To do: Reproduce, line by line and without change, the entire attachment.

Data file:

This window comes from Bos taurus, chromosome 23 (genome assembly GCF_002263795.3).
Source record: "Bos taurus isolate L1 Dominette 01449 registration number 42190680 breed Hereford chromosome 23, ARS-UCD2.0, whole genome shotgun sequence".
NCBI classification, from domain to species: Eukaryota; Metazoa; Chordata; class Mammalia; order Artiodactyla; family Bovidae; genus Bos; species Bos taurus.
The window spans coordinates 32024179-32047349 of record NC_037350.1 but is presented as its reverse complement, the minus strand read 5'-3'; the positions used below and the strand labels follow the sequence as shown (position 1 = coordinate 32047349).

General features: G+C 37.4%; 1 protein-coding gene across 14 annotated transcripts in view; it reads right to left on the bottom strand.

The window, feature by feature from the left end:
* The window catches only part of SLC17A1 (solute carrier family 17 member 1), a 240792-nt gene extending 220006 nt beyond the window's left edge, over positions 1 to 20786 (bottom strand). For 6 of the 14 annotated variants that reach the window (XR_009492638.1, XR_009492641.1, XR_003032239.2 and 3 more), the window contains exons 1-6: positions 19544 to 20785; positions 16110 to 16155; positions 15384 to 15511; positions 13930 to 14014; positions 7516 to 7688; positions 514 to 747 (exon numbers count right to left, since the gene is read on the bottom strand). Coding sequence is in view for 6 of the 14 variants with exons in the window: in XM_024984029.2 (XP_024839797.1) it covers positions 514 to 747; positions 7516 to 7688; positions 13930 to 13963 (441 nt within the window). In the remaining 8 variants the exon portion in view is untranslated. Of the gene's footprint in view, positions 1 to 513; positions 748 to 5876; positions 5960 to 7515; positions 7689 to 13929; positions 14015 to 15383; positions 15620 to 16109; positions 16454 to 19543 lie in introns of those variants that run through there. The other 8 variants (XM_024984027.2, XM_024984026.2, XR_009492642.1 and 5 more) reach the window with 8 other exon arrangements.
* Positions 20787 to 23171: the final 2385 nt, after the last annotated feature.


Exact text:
This window comes from Bos taurus, chromosome 23 (genome assembly GCF_002263795.3).
Source record: "Bos taurus isolate L1 Dominette 01449 registration number 42190680 breed Hereford chromosome 23, ARS-UCD2.0, whole genome shotgun sequence".
NCBI classification, from domain to species: Eukaryota; Metazoa; Chordata; class Mammalia; order Artiodactyla; family Bovidae; genus Bos; species Bos taurus.
The window spans coordinates 32024179-32047349 of record NC_037350.1 but is presented as its reverse complement, the minus strand read 5'-3'; the positions used below and the strand labels follow the sequence as shown (position 1 = coordinate 32047349).

General features: G+C 37.4%; 1 protein-coding gene across 14 annotated transcripts in view; it reads right to left on the bottom strand.

The window, feature by feature from the left end:
* The window catches only part of SLC17A1 (solute carrier family 17 member 1), a 240792-nt gene extending 220006 nt beyond the window's left edge, over positions 1 to 20786 (bottom strand). For 6 of the 14 annotated variants that reach the window (XR_009492638.1, XR_009492641.1, XR_003032239.2 and 3 more), the window contains exons 1-6: positions 19544 to 20785; positions 16110 to 16155; positions 15384 to 15511; positions 13930 to 14014; positions 7516 to 7688; positions 514 to 747 (exon numbers count right to left, since the gene is read on the bottom strand). Coding sequence is in view for 6 of the 14 variants with exons in the window: in XM_024984029.2 (XP_024839797.1) it covers positions 514 to 747; positions 7516 to 7688; positions 13930 to 13963 (441 nt within the window). In the remaining 8 variants the exon portion in view is untranslated. Of the gene's footprint in view, positions 1 to 513; positions 748 to 5876; positions 5960 to 7515; positions 7689 to 13929; positions 14015 to 15383; positions 15620 to 16109; positions 16454 to 19543 lie in introns of those variants that run through there. The other 8 variants (XM_024984027.2, XM_024984026.2, XR_009492642.1 and 5 more) reach the window with 8 other exon arrangements.
* Positions 20787 to 23171: the final 2385 nt, after the last annotated feature.